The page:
The ordinary can be miraculous
if it happens often enough.
(‘Don’t get me started’)
Like any good sceptic, Kate Camp questions everything:
Why preserve one’s childhood memories?
So, like the Egyptians they might be packed into the grave?
Everything is small enough already
and there is too much too much of everyone.
To understand your life you need another whole life.
(‘Snow White’s Coffin’)
Camp’s poems, then, are aphoristic, dialectical, knowing. They nod to irony, anomie, solipsism, as if to close friends. They stop to flirt with New Age psychobabble, clinical psychology jargon and Zen koans, before moving on to obliquely quote New York School poets and lowbrow TV sitcoms:
The law is, that those who love you
will not help you get better
(‘The Law of Expressed Emotion’)
This would be cherry blossom time
if there were any cherry trees here
if there were any blossoms
(‘Cherry Blossom Time’)
On the mower’s handle the white shapes of two animals
the tortoise and the hare
that one might know how fast to travel
using fables as a guide
Camp’s poems are sometimes chatty and companionable, offering confidences over the teacups, as it were:
A childhood friend lived there
in that sad apartment
facing south, her baby coughing,
she was not a good person, but still.
(‘Walking up the zig zag’)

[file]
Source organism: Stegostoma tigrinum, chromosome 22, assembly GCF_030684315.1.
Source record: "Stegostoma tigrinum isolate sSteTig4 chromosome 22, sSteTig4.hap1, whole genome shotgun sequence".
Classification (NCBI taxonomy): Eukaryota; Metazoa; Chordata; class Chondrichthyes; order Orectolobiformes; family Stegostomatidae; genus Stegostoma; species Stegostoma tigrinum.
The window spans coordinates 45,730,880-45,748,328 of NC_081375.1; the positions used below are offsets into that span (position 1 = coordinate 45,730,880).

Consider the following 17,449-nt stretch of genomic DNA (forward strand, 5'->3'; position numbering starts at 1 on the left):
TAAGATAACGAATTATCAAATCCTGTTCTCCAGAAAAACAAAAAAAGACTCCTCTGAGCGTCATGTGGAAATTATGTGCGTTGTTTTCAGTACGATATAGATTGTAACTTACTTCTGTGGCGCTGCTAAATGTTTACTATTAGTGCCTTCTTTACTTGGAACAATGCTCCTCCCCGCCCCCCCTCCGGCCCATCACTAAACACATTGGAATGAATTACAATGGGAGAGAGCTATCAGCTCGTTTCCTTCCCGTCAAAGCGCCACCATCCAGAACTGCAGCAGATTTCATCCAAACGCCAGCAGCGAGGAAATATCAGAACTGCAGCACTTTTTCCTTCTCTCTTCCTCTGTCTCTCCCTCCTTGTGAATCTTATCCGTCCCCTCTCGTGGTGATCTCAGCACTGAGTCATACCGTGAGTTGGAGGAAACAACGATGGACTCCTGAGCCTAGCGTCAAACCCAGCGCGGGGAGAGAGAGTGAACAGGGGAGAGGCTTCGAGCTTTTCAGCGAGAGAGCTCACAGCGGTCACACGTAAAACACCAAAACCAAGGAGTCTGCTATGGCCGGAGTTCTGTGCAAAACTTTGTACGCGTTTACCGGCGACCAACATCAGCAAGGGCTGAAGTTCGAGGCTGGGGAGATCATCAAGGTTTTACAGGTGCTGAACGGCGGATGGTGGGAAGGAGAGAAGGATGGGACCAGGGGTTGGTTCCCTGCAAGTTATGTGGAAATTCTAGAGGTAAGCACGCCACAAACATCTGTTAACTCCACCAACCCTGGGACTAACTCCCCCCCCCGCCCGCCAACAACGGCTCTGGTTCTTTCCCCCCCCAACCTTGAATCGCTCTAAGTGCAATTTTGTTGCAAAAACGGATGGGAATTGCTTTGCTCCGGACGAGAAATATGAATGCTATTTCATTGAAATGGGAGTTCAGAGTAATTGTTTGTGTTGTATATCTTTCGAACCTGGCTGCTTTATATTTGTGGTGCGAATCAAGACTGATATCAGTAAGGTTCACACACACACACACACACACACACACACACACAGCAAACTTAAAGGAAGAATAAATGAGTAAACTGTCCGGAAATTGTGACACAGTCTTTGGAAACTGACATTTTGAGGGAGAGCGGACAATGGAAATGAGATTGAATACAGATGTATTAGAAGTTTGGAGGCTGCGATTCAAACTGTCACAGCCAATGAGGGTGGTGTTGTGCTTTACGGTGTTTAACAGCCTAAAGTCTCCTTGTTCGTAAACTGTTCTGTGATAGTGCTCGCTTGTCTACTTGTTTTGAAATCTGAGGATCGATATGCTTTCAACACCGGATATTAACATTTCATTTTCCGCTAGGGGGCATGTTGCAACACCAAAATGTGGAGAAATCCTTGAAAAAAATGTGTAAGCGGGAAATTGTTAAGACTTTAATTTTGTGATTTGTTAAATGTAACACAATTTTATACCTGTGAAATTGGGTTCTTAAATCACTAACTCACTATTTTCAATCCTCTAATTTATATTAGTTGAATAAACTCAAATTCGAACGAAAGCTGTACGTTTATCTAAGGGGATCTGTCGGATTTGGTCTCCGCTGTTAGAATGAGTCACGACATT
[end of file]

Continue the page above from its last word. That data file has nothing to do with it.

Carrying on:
And sometimes they are confessional, especially about the tragicomedy of the body, never quite measuring up to the Ideal, instead a constant source of vexations and ruefulness:
Standing on the field while other people’s daughters
play sport, their limbs and tragic just-appearing breasts
little lumps of fat on their chests.
(‘Female Family Annihilators’)
Dysmorphia, boundary issues, stress, domestic order and disorder, Camp is a clever crafter of telling or telltale vignettes moments, plucked spasmodically from the great quotidian mundane, with a special interest in the grotesque and the macabre. At times, it’s as if she’s talking for victory, talking to win the match point, but also not afraid of the epic fail, for that too will provide an excellent miserabilist comedy routine, expertly rerouting a transgressive or aggressive stance with the skilful feints and cape twirls of a mock-matador.
Recycling observations from multiple philosophies, from the smorgasbord of globalism and its promiscuous minglings and mirage-like promises, Camp becomes the wry laureate of the entropic, apostrophising the stuffing of our over-determined twenty-first century existences:
I am my own daughter, my own son
remembering with a shock how beautiful I was …
(‘Autumn with your rare MN‘)
In these poems, selected from her six previous volumes with the addition of sixteen new poems, tone is everything: bemused, ruminative, wistful, wise – and always I hear my malaise hurrying near. The smouldering slow burn, the curdled idealism, the salvation army assembly of humorous perceptions: a virtuoso display. Each poem’s like a bumper ride in a fairground, crashing into obstacles, at once jarring and exhilarating; leaving you dizzy but adrenalised, and, in a manner of speaking, woke, by poems pleasant and unpleasant.
David Eggleton is a Dunedin-based poet and writer, and the current New Zealand Poet Laureate. A Selected Poems is forthcoming.
'I started to feel very guilty, as though I’d perpetrated a crime, a rort' - Stephanie Johnson